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Endogenous Fluorescence Identifies Dead Cells In Plants

  • Jan S. Ryerse (a1), Paul C. C. Feng (a2) and R. Douglas Sammons (a2)

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Various fluorescent stains and vital dyes have been used to identify dead cells in animal tissues and celi lines. In plants, fluorescein diacetate and propidium iodide have been used to label nuclei and to identify necrotic cells in plant protoplasts and 4,6-diamidino-2-phenylindole (DAPI) has been used to mark senescing cells in sections of roots. However, these dyes may be problematic when used with intact plant tissue with well-developed cells walls which may impede dye penetration. Endogenous fluorescence has been used to identify dead cells in intact and sectioned plant tissues. Published procedures typically employ ultraviolet (UV) excitation wavelengths of 340-380 nm and emission wavelengths of 400- 425 nm, thus requiring a UV filter set.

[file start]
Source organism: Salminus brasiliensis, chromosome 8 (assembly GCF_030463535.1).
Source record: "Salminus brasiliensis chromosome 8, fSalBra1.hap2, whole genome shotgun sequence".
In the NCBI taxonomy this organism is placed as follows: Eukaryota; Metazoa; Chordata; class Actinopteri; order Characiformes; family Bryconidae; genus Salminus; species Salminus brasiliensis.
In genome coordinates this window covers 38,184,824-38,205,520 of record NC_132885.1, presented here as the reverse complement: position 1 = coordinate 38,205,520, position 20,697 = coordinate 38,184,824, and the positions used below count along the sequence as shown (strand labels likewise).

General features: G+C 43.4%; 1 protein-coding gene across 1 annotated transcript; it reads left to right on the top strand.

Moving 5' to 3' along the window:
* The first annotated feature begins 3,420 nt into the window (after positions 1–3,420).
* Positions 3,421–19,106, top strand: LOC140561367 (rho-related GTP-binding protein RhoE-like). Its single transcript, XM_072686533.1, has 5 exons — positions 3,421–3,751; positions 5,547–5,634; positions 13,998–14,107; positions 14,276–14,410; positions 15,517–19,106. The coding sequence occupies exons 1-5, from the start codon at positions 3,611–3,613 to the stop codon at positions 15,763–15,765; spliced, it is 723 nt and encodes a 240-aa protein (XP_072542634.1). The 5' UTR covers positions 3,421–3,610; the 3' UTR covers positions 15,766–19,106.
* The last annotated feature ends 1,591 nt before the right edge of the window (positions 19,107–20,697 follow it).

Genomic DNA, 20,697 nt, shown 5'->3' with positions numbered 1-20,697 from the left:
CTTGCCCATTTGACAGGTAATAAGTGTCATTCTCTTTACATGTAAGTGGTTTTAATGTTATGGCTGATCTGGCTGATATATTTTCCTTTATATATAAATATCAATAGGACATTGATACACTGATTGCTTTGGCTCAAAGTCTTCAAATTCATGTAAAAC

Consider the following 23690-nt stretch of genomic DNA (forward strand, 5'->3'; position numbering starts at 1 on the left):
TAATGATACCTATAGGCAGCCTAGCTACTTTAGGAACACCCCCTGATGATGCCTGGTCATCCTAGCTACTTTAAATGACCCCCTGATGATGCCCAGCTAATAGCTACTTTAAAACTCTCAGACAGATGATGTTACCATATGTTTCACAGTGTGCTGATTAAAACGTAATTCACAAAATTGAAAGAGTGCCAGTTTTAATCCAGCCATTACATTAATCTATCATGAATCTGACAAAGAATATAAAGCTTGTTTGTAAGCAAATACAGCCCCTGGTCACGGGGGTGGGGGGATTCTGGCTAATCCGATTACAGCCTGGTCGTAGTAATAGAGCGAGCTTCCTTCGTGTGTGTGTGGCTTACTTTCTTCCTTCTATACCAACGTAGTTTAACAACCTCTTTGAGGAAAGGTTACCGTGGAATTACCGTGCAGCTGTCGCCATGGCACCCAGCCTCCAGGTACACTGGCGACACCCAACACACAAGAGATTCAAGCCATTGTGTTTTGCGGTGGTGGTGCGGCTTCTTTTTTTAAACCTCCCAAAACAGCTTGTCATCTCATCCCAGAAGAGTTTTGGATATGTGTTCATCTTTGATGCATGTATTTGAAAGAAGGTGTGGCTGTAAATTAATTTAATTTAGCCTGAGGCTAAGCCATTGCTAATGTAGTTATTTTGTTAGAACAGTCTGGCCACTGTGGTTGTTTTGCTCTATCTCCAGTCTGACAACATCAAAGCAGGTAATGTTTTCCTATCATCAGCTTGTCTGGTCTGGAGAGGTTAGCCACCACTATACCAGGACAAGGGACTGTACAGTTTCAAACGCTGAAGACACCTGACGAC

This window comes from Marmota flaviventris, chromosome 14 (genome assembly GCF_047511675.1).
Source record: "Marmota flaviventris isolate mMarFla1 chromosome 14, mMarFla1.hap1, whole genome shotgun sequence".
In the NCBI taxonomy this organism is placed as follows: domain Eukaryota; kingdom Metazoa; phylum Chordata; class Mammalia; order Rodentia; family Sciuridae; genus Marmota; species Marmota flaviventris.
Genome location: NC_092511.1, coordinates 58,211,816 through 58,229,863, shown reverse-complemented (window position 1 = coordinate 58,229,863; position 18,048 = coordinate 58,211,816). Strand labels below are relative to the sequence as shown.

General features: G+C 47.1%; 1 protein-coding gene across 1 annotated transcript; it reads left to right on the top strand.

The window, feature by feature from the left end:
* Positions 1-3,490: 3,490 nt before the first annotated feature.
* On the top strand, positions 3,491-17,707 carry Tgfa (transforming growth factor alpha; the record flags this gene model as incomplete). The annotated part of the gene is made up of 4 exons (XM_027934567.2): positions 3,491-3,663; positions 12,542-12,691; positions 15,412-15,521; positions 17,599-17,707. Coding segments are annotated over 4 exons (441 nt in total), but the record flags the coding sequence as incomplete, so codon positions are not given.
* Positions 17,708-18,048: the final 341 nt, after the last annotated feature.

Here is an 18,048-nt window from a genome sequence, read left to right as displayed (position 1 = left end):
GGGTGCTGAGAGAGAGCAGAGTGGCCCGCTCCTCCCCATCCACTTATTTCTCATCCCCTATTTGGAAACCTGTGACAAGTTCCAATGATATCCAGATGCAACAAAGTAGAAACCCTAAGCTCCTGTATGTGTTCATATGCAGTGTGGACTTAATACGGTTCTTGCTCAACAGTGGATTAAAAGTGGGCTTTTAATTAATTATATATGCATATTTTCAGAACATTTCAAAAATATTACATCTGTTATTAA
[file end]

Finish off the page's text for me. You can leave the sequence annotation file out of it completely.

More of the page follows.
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References

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Endogenous Fluorescence Identifies Dead Cells In Plants

  • Jan S. Ryerse (a1), Paul C. C. Feng (a2) and R. Douglas Sammons (a2)

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